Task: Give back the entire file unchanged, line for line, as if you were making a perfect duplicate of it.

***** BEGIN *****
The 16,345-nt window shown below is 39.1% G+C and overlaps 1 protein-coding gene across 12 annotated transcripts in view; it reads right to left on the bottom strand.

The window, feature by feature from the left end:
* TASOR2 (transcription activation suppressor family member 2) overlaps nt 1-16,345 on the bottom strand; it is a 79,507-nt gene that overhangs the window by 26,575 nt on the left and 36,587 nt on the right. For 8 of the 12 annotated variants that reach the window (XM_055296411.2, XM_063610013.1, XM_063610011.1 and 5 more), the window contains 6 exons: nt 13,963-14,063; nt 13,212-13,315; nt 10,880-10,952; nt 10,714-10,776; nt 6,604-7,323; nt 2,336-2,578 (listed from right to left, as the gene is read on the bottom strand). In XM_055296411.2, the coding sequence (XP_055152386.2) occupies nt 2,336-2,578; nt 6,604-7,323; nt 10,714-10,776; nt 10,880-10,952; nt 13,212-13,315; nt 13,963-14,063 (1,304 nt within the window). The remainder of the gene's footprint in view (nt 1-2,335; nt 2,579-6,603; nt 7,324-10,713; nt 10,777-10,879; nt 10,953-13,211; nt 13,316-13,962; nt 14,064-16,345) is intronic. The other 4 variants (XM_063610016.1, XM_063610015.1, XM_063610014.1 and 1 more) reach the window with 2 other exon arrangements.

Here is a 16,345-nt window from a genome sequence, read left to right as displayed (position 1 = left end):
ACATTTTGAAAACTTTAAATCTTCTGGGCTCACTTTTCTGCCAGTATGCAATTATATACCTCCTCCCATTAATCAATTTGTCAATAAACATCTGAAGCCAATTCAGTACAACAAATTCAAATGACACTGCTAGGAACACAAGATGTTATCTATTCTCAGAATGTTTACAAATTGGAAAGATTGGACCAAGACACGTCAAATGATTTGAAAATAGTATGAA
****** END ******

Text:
The 16,345-nt window shown below is 39.1% G+C and overlaps 1 protein-coding gene across 12 annotated transcripts in view; it reads right to left on the bottom strand.

The window, feature by feature from the left end:
* TASOR2 (transcription activation suppressor family member 2) overlaps nt 1-16,345 on the bottom strand; it is a 79,507-nt gene that overhangs the window by 26,575 nt on the left and 36,587 nt on the right. For 8 of the 12 annotated variants that reach the window (XM_055296411.2, XM_063610013.1, XM_063610011.1 and 5 more), the window contains 6 exons: nt 13,963-14,063; nt 13,212-13,315; nt 10,880-10,952; nt 10,714-10,776; nt 6,604-7,323; nt 2,336-2,578 (listed from right to left, as the gene is read on the bottom strand). In XM_055296411.2, the coding sequence (XP_055152386.2) occupies nt 2,336-2,578; nt 6,604-7,323; nt 10,714-10,776; nt 10,880-10,952; nt 13,212-13,315; nt 13,963-14,063 (1,304 nt within the window). The remainder of the gene's footprint in view (nt 1-2,335; nt 2,579-6,603; nt 7,324-10,713; nt 10,777-10,879; nt 10,953-13,211; nt 13,316-13,962; nt 14,064-16,345) is intronic. The other 4 variants (XM_063610016.1, XM_063610015.1, XM_063610014.1 and 1 more) reach the window with 2 other exon arrangements.

Here is a 16,345-nt window from a genome sequence, read left to right as displayed (position 1 = left end):
ACATTTTGAAAACTTTAAATCTTCTGGGCTCACTTTTCTGCCAGTATGCAATTATATACCTCCTCCCATTAATCAATTTGTCAATAAACATCTGAAGCCAATTCAGTACAACAAATTCAAATGACACTGCTAGGAACACAAGATGTTATCTATTCTCAGAATGTTTACAAATTGGAAAGATTGGACCAAGACACGTCAAATGATTTGAAAATAGTATGAA